The Uncoverables Podcast: Ernesto Cervini Interview (Myriad3)

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This week’s podcast features an interview with Myriad3 drummer Ernesto Cervini in anticipation of their gig March 22nd at Casa Del Popolo alongside Montreal’s Parc Ex Trio. Topics include tourin’, rehearsin’, and composin’.



Trio3 (Andrew Cyrille, Reggie Workman, and Oliver Lake)-“Bumper” from Visiting Texture

Myriad3-“Skeleton Key” from Moons

Aki Takase and David Murray-“A Very Long Letter” from Cherry-Sakura



Parlor Walls-Opposites: Album Review

Armed with konked-out free jazz saxophone and no-wave punk sensibilities, Parlor Walls paint an emotionless, futuristic void to speak about modern mundanities, societal constructs, and relationship tensions.  Self-described trash-jazz musicians, the walls pit Alyse Lamb’s raucous vocal deliveries and scrapping guitar musings against Kate Mohanty’s screeching horn over open-faced drum grooves from Chris Mulligan in a number of different aesthetic realms.  Crime Engine Failure opens with a straightforward distorted landscape, but tunes like Me Me My and Cover Me jump into a more industrial realm, leaving the tumultuous jam session Teach Me Where to Roam out in left field as an outlier.  At this point in time, the lines between free jazz horns and punk-induced yelps have been drawn before, but Mohanty’s lyrics leave room for interpretation and the dynamic songwriting approach makes for a riveting experience.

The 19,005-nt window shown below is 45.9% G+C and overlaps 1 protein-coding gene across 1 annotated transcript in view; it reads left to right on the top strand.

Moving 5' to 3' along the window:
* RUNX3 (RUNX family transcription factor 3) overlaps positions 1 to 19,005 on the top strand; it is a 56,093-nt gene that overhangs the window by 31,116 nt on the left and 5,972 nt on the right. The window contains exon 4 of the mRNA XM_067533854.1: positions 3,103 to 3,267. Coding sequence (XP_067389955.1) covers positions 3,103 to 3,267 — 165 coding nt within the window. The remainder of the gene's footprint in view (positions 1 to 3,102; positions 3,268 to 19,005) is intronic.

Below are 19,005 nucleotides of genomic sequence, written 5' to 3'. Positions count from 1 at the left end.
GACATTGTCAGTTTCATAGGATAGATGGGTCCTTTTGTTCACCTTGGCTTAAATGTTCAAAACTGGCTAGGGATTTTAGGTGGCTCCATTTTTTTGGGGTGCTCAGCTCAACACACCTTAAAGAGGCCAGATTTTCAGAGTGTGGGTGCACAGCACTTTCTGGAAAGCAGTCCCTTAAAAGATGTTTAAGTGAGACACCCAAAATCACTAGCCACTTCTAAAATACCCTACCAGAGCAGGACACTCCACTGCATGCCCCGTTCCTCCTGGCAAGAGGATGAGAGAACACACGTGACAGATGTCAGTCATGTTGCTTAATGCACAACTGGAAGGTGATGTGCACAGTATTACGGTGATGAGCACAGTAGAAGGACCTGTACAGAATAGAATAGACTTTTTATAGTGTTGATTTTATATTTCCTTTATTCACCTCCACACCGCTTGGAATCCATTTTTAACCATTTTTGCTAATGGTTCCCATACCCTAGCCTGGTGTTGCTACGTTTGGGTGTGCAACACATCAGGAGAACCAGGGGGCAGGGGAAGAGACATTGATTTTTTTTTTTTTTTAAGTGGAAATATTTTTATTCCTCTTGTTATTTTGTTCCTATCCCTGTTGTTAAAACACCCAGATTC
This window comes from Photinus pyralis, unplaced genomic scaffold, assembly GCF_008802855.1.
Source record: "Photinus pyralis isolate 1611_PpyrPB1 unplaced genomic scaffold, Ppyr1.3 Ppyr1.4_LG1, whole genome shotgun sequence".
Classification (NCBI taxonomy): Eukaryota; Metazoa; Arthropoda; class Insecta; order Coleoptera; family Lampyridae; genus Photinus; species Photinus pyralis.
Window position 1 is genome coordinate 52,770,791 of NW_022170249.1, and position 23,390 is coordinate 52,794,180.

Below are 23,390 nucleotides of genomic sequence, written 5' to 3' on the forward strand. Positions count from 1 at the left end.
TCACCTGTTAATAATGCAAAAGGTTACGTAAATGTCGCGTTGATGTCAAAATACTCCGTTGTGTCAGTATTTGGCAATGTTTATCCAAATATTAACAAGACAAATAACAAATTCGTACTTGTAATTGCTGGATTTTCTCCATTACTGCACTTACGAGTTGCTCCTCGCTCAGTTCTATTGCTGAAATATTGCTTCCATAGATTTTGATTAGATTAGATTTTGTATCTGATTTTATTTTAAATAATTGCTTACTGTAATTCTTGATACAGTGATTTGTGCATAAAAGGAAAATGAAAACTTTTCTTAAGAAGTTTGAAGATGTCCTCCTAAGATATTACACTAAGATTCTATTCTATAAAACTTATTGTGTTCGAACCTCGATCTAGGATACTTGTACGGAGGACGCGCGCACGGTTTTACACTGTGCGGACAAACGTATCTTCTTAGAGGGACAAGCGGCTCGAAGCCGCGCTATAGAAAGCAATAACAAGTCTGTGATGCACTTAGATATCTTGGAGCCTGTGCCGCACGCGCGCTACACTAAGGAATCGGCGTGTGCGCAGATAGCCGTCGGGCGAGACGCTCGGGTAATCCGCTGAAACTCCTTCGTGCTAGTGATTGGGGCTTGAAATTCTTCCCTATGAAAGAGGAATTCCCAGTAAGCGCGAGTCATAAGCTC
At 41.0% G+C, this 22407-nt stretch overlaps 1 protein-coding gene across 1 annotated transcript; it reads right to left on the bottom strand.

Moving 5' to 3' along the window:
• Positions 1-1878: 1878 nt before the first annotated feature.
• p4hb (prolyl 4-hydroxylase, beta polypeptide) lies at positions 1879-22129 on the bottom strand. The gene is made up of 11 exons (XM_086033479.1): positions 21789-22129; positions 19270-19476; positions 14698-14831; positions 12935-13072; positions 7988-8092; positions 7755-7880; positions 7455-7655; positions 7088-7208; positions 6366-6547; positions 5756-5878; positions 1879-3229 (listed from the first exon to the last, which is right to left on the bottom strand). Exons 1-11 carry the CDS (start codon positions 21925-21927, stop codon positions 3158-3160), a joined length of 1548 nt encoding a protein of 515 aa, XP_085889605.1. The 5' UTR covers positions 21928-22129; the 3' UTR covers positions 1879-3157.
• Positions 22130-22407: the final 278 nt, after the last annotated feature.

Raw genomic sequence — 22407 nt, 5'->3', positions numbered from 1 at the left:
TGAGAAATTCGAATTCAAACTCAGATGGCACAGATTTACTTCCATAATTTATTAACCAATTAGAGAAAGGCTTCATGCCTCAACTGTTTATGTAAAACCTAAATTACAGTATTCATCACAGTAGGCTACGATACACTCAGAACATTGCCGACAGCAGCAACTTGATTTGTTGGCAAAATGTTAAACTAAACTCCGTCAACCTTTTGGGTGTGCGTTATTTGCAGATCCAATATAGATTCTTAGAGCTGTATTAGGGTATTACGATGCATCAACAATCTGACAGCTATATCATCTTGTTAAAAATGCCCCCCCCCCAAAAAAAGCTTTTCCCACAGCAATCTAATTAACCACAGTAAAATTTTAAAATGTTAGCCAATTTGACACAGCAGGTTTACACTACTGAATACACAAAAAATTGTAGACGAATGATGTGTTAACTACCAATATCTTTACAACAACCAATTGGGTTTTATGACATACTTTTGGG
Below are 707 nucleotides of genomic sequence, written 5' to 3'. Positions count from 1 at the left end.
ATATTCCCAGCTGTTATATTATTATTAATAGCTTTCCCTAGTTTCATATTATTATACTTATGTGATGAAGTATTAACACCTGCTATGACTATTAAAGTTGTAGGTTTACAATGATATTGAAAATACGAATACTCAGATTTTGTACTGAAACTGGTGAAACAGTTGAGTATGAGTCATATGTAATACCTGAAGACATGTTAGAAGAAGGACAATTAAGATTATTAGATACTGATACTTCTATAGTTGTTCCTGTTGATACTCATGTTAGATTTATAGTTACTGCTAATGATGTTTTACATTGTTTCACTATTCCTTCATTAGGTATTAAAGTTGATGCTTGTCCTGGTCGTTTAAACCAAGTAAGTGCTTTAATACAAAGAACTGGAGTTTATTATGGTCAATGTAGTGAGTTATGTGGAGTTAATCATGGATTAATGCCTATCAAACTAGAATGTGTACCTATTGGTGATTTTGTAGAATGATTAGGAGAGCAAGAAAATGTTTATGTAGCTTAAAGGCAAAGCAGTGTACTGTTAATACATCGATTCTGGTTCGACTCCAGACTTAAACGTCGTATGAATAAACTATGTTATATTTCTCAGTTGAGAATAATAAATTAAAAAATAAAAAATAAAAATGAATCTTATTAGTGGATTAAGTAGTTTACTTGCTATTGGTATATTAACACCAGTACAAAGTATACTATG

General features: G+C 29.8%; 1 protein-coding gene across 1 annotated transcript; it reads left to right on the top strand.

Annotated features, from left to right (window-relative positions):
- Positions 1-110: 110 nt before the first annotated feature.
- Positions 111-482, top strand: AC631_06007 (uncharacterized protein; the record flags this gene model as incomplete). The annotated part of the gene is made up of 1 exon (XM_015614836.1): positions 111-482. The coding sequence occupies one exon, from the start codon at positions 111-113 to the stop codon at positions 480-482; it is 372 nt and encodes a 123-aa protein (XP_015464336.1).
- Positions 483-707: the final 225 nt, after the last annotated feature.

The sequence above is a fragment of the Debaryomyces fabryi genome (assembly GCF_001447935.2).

The lyrics on the project certainly require a bit of interpretation, but Lamb’s way with words makes her lines particularly unique and enticing.  Crime Engine Failure opens with passing remarks: “cut it into little watches/I got the script you hear my voices/running images across the screen/scan for the one’s dear to me.”  The idea of running images across a screen is decently discernable as something to do with technology—Instagram?—and the script implies something rehearsed, whereas the last line touches upon emotional meaning.  I sort of draw this together as the faux-emotions of the internet where you almost have a script of things to do in order to convince your friends that you still care.  The chorus bursts out with “but you pulled the chord right out of me and now I don’t know how to call out,” which again touches upon technology as Lamb doesn’t know what to do when she’s unplugged.

Other areas on the album allude to various figures in Lamb’s life.  Play Opposites seems to be about gender, particularly when one’s parents feel as though their children didn’t turn out as expected: “Is this what you wanted mother/empty shells to fill your hole.”  The “play opposites” tag refers to some sort of binary, perhaps a childhood game in which brother and sister play opposite.